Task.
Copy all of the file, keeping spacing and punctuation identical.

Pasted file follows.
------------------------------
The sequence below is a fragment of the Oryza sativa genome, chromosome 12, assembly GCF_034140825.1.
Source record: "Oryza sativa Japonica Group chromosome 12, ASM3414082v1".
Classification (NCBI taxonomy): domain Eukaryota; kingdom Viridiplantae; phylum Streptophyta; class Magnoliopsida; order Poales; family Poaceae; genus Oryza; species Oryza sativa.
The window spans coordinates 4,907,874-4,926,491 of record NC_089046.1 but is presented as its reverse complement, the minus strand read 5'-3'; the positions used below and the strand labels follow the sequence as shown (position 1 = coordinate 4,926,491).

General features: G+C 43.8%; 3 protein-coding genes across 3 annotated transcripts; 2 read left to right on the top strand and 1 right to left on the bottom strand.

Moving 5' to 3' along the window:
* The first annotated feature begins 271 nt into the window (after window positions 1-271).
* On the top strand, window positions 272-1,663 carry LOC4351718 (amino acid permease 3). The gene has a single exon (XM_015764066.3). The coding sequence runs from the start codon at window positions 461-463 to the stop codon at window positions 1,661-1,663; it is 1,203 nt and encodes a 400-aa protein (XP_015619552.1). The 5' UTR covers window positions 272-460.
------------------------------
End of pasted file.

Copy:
The sequence below is a fragment of the Oryza sativa genome, chromosome 12, assembly GCF_034140825.1.
Source record: "Oryza sativa Japonica Group chromosome 12, ASM3414082v1".
Classification (NCBI taxonomy): domain Eukaryota; kingdom Viridiplantae; phylum Streptophyta; class Magnoliopsida; order Poales; family Poaceae; genus Oryza; species Oryza sativa.
The window spans coordinates 4,907,874-4,926,491 of record NC_089046.1 but is presented as its reverse complement, the minus strand read 5'-3'; the positions used below and the strand labels follow the sequence as shown (position 1 = coordinate 4,926,491).

General features: G+C 43.8%; 3 protein-coding genes across 3 annotated transcripts; 2 read left to right on the top strand and 1 right to left on the bottom strand.

Moving 5' to 3' along the window:
* The first annotated feature begins 271 nt into the window (after window positions 1-271).
* On the top strand, window positions 272-1,663 carry LOC4351718 (amino acid permease 3). The gene has a single exon (XM_015764066.3). The coding sequence runs from the start codon at window positions 461-463 to the stop codon at window positions 1,661-1,663; it is 1,203 nt and encodes a 400-aa protein (XP_015619552.1). The 5' UTR covers window positions 272-460.